Farmworker Justice Update: May 17, 2022
Biden Administration Opposes Roundup Manufacturer’s Appeal to the Supreme Court
Edwin Hardeman v. Monsanto Company, Case Nos. 19-16636, 19-16708 (9th Cir. 2021) on appeal of Case Nos. 16-cv-00525 & 16-md-02741 (N.D. Cal. 2019). The Solicitor General of the United States has asked the Supreme Court to reject an appeal by Bayer AG, manufacturer of the herbicide Roundup, in a California civil case that resulted in a $25 million verdict against the company. The case involved claims that Roundup had caused the plaintiff’s non-Hodgkin’s lymphoma, and that the product label did not disclose that the herbicide posed a cancer risk. Bayer acquired Monsanto in 2018. The company alleged that EPA’s approval of the label preempted “failure to warn” claims under state law. However, the Biden administration argued that EPA’s label approval does not preempt such claims. If the Supreme Court rejects Bayer’s appeal, it will make it more difficult for the company to avoid liability in thousands of similar claims that are currently pending. The claims in the case stem from residential use of Roundup, but its active ingredient glyphosate is also present in some widely used agricultural herbicides. Farmworker Justice and others, represented by Earthjustice, submitted an amicus brief when the case was being appealed in the Ninth Circuit.
Ninth Circuit Rules in Favor of Mexican Veterinarians in Temporary Visa Abuse Case
Rodriguez et al v. Giles, Case No. 19-35526 (9th Cir. 2022). The Ninth Circuit Court of Appeals found that Funk Dairy in Idaho abused the TN Visa program when it recruited six Mexican veterinarians to work as animal scientists at a dairy in Idaho and required them to work substantially as general laborers. Established by the North American Free Trade Agreement (NAFTA), the TN Visa program allows qualified professionals from Mexico and Canada to work in the United States on a temporary basis. The court found that Funk Dairy abused the visa process to obtain the veterinarians’ work to ultimately have them provide menial physical labor. The workers labored in horrible conditions, substantial enough to constitute violations of federal forced labor statutes. Read the full opinion here.
IMMIGRATION AND LABOR
Oregon Signs Overtime Protections for Farmworkers into Law
Governor Kate Brown signed legislation that phases out the state’s overtime pay exemption in agriculture into law on April 18, 2022. Oregon officially became the eighth state in the nation to provide farmworkers with the same benefit to overtime pay enjoyed by employees in other industries. An estimated 86,000 farmworkers in Oregon will be entitled to overtime pay. The bill includes a phase-in period of five years for overtime pay that is set to begin next year. Between 2023 and 2025, farmworkers will begin to enjoy overtime pay at 55 hours a week. The threshold for overtime pay will drop to 48 hours from 2025 to 2027, and it will ultimately fall to 40 hours per week in 2027.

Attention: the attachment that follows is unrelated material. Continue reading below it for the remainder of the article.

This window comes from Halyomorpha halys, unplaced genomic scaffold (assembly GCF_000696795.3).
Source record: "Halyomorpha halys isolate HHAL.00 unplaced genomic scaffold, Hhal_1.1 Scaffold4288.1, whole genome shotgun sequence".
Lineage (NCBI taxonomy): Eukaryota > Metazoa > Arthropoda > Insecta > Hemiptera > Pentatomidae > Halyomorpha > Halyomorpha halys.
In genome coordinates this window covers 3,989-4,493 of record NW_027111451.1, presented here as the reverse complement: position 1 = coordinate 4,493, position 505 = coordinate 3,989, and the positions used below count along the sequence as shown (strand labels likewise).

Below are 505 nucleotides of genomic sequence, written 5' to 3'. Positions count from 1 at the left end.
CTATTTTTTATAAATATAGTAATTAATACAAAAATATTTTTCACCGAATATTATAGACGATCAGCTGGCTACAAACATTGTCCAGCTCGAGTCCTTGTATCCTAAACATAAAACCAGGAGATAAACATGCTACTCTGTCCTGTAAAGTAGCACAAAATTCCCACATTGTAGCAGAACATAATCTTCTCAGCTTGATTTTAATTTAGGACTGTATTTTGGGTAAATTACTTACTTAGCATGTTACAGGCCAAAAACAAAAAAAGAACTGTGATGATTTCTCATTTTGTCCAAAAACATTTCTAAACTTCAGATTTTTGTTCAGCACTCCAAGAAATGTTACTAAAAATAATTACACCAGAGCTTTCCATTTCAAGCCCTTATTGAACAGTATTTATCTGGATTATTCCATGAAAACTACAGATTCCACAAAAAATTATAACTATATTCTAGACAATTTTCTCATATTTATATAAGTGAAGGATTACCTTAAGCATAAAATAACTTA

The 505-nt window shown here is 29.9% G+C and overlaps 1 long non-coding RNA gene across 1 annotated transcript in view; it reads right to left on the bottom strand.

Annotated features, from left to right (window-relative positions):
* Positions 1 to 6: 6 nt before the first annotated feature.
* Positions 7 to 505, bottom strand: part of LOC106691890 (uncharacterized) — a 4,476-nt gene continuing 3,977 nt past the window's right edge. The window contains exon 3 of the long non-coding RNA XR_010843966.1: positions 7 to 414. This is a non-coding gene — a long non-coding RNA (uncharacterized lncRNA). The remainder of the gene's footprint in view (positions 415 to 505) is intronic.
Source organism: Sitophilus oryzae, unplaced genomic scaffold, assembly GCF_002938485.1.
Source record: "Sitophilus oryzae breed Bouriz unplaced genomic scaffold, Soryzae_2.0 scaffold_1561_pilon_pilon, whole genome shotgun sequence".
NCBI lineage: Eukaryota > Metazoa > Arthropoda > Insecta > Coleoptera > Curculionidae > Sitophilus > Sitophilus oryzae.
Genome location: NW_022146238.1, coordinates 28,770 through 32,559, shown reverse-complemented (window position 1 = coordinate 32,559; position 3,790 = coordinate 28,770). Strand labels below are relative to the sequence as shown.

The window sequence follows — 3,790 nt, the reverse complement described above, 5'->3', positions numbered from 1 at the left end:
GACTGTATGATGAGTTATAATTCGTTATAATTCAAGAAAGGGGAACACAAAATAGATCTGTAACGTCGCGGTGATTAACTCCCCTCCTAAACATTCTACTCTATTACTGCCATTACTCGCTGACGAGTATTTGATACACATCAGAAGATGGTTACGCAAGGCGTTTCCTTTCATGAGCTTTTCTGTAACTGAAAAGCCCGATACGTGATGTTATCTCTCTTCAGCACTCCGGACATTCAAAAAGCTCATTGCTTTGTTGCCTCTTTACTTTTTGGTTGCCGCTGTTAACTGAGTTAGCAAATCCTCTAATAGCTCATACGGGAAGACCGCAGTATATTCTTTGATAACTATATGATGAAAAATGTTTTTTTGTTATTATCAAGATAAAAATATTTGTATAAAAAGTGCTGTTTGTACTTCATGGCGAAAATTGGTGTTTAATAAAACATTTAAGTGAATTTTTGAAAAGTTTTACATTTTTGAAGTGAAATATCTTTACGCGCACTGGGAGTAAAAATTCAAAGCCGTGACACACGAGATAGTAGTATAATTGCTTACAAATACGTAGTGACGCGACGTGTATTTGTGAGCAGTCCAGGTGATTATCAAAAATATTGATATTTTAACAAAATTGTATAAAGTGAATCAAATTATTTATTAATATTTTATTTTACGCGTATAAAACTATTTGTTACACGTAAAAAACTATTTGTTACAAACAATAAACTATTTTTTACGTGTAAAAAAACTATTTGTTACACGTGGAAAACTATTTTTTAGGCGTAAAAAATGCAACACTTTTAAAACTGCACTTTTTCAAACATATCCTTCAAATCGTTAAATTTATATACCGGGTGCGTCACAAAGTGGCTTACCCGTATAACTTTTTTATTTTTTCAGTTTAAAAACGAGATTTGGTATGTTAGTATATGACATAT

USCIS Grants Automatic Extensions for Most Individuals Applying to Renew a Work Permit
On May 4, 2022, U.S. Citizenship and Immigration Services (USCIS) issued a temporary final rule, which is immediately effective, to automatically extend the time period to renew expiring Employment Authorization Documents (EADs). The final rule is part of USCIS’ larger effort to reduce backlogs in the immigration system. Noncitizens who have been admitted as refugees, have properly filed applications for or been granted asylum, Temporary Protected Status (TPS), or withholding of deportation or removal, or are applying to be a Legal Permanent Resident (LPR) are eligible for an automatic extension of up to 540 days. The rule adds a 360 day extension to USCIS’ previously announced automatic extension of 180 days for certain visas.
DOL Issues NPRM on Wagner-Peyser Act Staffing, Including the Monitor Advocate System
The U.S. Department of Labor (Department or DOL) issued a notice of proposed rulemaking (NPRM) that would mandate states to use State merit staff for the provision of Wagner-Peyser Act Employment Service (ES) services. Further, the DOL is proposing changes that would strengthen the ability of migrant and seasonal farmworkers to access protections available through the Monitor Advocate System and the Employment Service and Employment-Related Law Complaint System (Complaint System). Additionally, according to DOL’s press release, the proposal would enhance the status of state monitor advocates, strengthen state workforce agencies’ (SWAs) requirements for recruiting and hiring staff that are able to provide employment services to workers, and increase the data SWAs must collect. Comments are due June 21, 2022. If you are interested in participating in a discussion about the proposal with Farmworker Justice, please email Andrew Walchuk at email@example.com.